Republicans are vowing to fight President Barack Obama's fiscal 2016 budget that was unveiled Monday in the nation's capital.
The budget, which tips the financial scales at $4 trillion,
contains tax raises on wealthy Americans and financial institutions. Those tax raises are intended to boost middle-class Americans by leaving more money in their pockets.
Republicans aren't buying it.
"At a time when Americans are still struggling to get by, this budget would add on even more costs and taxes," House Majority Leader Kevin McCarthy of California said, the Wall Street Journal reports.
Looming deadlines, however, could keep the GOP's budget fight short.
The Department of Homeland Security, for example, needs to be re-funded by the end of February, while the nation's debt limit has to be reinstated by the middle of March. The Journal reports that the Congressional Budget Office can stay below the debt limit until this fall, however.
One of the main points of content Republicans have with the budget is the $320 billion tax package
that Obama introduced a few weeks ago.
Other parts of the budget
include tax cuts that would benefit households with two wage earners, families with young children in child care, and those with older children in college. One proposal would automatically enroll workers in individual retirement accounts, unless they opt out. Another would extend the Earned Income Tax Credit to low-wage workers without children.
"A $4 trillion government spending spree propped up by massive new tax hikes, this budget blueprint shamelessly panders to the Democratic base and does nothing to put our nation back on a sound fiscal footing," Senate Finance Committee Chairman Orrin Hatch of Utah said, according to the Journal.
Rep. Paul Ryan (R-Wisc.), chairman of the tax-writing House Ways and Means Committee, told the Associated Press Obama needs to change if he expects members of the GOP to work with him.
"I want to work with this administration, and I hope that we can find common ground," Ryan said. "But the president has to demonstrate that he's interested in governing, not just posturing."
Obama defended his budget and challenged Republicans to come up with a better way to get the country back on a strong financial path.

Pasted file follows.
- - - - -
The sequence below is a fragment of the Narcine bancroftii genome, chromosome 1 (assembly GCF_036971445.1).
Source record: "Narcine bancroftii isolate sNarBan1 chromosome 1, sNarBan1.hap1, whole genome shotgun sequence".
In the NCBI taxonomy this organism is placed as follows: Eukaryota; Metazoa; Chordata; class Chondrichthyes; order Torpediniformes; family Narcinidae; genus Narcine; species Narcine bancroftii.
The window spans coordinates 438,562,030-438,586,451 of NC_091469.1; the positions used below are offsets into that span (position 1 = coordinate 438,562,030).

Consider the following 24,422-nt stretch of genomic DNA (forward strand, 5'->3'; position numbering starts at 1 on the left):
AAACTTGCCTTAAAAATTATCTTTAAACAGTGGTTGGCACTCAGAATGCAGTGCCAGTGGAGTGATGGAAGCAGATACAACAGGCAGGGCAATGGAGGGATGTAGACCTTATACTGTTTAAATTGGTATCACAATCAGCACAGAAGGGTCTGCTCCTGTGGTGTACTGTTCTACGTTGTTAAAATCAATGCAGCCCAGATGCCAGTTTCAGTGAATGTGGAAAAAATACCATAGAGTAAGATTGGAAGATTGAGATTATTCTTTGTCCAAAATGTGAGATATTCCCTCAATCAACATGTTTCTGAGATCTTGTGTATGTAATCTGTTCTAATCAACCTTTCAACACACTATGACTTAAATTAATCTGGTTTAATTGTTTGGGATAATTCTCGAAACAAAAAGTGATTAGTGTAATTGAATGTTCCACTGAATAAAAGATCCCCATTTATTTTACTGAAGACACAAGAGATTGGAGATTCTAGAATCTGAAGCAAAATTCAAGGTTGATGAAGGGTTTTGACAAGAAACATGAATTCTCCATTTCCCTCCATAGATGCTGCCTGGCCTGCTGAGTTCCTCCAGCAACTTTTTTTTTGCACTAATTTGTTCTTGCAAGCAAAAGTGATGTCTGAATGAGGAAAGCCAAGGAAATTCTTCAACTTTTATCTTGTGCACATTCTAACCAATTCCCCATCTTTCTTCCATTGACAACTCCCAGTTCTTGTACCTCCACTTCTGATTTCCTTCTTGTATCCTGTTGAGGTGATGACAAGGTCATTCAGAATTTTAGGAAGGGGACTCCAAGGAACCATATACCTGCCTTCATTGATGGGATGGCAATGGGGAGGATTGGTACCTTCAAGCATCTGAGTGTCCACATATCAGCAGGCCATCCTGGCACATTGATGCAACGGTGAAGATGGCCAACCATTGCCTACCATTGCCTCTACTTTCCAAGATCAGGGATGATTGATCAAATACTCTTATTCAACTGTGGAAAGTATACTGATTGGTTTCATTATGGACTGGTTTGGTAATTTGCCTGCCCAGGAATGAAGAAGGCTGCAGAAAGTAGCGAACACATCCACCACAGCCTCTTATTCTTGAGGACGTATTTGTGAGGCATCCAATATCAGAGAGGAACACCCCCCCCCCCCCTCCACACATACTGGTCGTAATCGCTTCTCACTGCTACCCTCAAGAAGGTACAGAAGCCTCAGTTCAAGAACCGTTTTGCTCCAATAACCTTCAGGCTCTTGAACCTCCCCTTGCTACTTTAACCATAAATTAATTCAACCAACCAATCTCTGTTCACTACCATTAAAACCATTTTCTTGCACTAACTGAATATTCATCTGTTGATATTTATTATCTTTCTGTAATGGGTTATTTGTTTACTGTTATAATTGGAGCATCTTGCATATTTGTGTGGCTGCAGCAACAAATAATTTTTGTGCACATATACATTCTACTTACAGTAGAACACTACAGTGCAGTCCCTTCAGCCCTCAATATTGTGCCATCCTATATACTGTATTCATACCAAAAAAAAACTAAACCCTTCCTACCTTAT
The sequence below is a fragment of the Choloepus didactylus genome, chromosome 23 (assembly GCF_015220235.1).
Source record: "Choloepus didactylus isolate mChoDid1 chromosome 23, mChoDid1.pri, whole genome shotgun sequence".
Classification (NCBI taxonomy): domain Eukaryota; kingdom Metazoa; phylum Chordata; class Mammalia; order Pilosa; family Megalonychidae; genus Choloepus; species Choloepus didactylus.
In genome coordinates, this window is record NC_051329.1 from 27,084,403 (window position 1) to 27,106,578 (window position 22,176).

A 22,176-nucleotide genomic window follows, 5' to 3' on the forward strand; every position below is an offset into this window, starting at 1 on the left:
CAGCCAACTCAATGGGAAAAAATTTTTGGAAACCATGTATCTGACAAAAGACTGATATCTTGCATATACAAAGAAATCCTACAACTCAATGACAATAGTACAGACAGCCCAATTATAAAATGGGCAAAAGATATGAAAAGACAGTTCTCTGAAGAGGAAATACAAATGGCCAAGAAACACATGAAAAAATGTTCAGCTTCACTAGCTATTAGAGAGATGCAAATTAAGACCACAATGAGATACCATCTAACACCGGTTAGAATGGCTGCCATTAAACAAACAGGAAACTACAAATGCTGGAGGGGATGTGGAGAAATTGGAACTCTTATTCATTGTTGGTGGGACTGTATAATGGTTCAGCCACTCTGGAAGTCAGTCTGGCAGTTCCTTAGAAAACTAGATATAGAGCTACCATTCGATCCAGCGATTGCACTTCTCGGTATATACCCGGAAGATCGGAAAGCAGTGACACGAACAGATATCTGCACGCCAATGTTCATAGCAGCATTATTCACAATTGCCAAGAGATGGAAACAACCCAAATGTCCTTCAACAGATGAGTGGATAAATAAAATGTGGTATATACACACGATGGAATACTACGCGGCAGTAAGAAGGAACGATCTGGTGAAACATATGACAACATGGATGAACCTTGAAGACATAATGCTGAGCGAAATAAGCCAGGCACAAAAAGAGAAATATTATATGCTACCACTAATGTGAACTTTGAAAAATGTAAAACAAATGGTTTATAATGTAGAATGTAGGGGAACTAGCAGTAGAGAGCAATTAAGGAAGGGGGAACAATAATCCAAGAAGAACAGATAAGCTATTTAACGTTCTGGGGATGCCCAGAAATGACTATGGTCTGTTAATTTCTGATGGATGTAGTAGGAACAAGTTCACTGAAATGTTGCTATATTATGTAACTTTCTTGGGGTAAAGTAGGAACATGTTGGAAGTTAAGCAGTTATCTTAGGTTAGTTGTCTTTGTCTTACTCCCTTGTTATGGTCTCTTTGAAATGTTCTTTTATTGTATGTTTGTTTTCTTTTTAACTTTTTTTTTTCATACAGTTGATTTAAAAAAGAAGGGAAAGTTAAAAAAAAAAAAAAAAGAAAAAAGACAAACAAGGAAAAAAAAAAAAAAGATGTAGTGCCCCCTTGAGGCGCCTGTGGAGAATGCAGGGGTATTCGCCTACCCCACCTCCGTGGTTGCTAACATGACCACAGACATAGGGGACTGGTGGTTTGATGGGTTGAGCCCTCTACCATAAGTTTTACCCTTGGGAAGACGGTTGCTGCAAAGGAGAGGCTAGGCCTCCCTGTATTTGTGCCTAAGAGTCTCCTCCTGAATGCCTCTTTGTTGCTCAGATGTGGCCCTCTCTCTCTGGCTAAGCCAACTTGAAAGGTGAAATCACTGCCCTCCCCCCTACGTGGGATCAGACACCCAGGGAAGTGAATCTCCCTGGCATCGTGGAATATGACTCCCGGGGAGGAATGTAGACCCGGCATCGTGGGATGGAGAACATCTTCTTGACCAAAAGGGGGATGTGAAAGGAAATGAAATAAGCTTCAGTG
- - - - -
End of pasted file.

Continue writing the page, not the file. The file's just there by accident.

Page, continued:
"I know there are Republicans who disagree with my approach. And I've said this before: If they have other ideas for how we can keep America safe, grow our economy, while helping middle-class families feel some sense of economic security, I welcome their ideas," Obama said in remarks made from the headquarters of the Department of Homeland Security.
"But their numbers have to add up. And what we can't do is play politics with folks' economic security, or with our national security."
House Speaker John Boehner countered by saying Obama's budget is like "Groundhog Day."
"Today President Obama laid out a plan for more taxes, more spending, and more of the Washington gridlock that has failed middle-class families. It may be Groundhog Day, but the American people can't afford a repeat of the same old top-down policies of the past," Boehner said in a statement.
"Like the president's previous budgets, this plan never balances — ever. It contains no solutions to address the drivers of our debt, and no plan to fix our entire tax code to help foster growth and create jobs. Worse yet, President Obama would impose new taxes and more spending without a responsible plan to honestly address the big challenges facing our country."
Boehner added that the GOP is working on a budget that he says "will balance, and it will help promote job creation and higher wages, not more government bureaucracy."
Information from the Associated Press was used in this report.
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